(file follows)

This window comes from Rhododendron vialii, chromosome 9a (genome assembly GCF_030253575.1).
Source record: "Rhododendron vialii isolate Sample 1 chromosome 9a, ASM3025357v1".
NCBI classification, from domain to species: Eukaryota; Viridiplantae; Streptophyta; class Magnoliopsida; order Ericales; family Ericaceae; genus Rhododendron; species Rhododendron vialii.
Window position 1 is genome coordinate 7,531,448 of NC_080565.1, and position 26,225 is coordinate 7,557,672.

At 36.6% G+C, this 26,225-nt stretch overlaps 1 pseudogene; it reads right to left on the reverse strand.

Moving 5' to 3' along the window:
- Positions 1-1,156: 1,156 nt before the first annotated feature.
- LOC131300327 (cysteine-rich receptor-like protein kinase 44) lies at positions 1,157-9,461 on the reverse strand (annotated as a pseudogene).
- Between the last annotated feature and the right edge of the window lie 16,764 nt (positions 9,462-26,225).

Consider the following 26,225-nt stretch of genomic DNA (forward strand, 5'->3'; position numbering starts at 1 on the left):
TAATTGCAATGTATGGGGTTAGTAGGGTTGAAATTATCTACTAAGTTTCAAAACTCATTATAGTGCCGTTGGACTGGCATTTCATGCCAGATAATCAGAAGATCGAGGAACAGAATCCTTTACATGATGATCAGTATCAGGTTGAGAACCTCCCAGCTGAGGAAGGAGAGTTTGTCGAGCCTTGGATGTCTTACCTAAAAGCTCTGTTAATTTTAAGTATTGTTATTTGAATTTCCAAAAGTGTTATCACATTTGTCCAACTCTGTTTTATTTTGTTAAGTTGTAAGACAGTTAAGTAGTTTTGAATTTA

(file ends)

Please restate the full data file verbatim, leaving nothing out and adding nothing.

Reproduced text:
This window comes from Rhododendron vialii, chromosome 9a (genome assembly GCF_030253575.1).
Source record: "Rhododendron vialii isolate Sample 1 chromosome 9a, ASM3025357v1".
NCBI classification, from domain to species: Eukaryota; Viridiplantae; Streptophyta; class Magnoliopsida; order Ericales; family Ericaceae; genus Rhododendron; species Rhododendron vialii.
Window position 1 is genome coordinate 7,531,448 of NC_080565.1, and position 26,225 is coordinate 7,557,672.

At 36.6% G+C, this 26,225-nt stretch overlaps 1 pseudogene; it reads right to left on the reverse strand.

Moving 5' to 3' along the window:
- Positions 1-1,156: 1,156 nt before the first annotated feature.
- LOC131300327 (cysteine-rich receptor-like protein kinase 44) lies at positions 1,157-9,461 on the reverse strand (annotated as a pseudogene).
- Between the last annotated feature and the right edge of the window lie 16,764 nt (positions 9,462-26,225).

Consider the following 26,225-nt stretch of genomic DNA (forward strand, 5'->3'; position numbering starts at 1 on the left):
TAATTGCAATGTATGGGGTTAGTAGGGTTGAAATTATCTACTAAGTTTCAAAACTCATTATAGTGCCGTTGGACTGGCATTTCATGCCAGATAATCAGAAGATCGAGGAACAGAATCCTTTACATGATGATCAGTATCAGGTTGAGAACCTCCCAGCTGAGGAAGGAGAGTTTGTCGAGCCTTGGATGTCTTACCTAAAAGCTCTGTTAATTTTAAGTATTGTTATTTGAATTTCCAAAAGTGTTATCACATTTGTCCAACTCTGTTTTATTTTGTTAAGTTGTAAGACAGTTAAGTAGTTTTGAATTTA